Understanding The 6 Logo File Types

Whenever I design a logo for a client, they normally expect to receive one file at the end of it. So imagine their surprise when I send them 6 logo file types? They might think I’ve gone barmy, and ask me what is the purpose of so many file types?

But what I’m really doing is setting them up for success by providing their logo to them in lots of different file types. You see, your logo will be used in all sorts of places, and it’s my job to make sure it looks amazing and is optimised for every single one.

That means knowing what each file type is good at, not good at, and how you can use it for your business, especially when knowing what file types are best for online or print – which I see so many entrepreneurs get wrong. But don’t worry, as I’m going to let you in on a secret today – it’s as simple as remembering 6 little acronyms.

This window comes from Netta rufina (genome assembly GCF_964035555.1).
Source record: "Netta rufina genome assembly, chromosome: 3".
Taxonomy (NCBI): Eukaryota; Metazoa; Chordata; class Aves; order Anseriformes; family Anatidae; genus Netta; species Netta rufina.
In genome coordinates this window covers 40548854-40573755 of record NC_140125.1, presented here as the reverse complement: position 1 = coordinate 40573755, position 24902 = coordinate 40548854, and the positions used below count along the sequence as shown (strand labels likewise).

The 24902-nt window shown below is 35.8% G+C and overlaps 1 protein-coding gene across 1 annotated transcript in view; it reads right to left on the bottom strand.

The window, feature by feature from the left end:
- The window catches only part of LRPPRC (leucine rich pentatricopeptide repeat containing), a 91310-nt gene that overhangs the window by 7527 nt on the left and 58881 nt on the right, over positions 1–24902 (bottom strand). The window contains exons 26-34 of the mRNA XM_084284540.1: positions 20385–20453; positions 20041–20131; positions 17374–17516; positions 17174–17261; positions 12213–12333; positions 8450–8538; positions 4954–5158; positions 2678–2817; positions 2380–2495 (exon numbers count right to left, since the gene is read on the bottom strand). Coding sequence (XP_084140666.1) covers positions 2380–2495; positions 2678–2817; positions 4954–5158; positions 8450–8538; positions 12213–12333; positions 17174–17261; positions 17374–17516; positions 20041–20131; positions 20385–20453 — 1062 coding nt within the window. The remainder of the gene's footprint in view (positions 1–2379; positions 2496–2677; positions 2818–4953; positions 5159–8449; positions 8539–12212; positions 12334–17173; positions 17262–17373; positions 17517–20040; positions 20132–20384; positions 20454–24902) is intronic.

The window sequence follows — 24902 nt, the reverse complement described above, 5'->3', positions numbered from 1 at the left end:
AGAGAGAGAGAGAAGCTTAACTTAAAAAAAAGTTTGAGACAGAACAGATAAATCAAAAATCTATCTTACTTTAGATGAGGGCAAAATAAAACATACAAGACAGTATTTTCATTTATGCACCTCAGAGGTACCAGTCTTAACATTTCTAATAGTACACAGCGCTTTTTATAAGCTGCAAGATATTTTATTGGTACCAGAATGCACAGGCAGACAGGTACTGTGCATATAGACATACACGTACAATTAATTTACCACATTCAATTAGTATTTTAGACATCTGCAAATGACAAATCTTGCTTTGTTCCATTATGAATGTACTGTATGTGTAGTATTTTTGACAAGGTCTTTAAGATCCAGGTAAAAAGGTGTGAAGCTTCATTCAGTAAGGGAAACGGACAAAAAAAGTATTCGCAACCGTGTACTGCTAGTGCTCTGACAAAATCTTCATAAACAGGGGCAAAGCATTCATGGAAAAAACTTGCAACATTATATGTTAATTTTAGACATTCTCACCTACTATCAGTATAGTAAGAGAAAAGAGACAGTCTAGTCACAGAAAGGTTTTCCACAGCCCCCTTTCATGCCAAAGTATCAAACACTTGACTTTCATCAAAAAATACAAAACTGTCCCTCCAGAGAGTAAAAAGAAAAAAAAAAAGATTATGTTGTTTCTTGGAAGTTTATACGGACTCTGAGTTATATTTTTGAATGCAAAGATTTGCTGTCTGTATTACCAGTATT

The 6 Logo File Types 

You might think that an image is just an image and that there can’t possibly be a difference between two that look the same, right? Wrong! When you’re talking logos or design in general, there are lots of different file types to try and get your head around, and each one does something a little unique and magical behind the scenes. To be more specific, there are 6 main logo file types you need to know about: EPS, Ai, SVG, PNG, JPG and PDF.

the 6 logo file types

The good news is, those 6 logo file types actually slim down quite nicely, making it super easy to remember them. They break down into:

  • Raster images, and;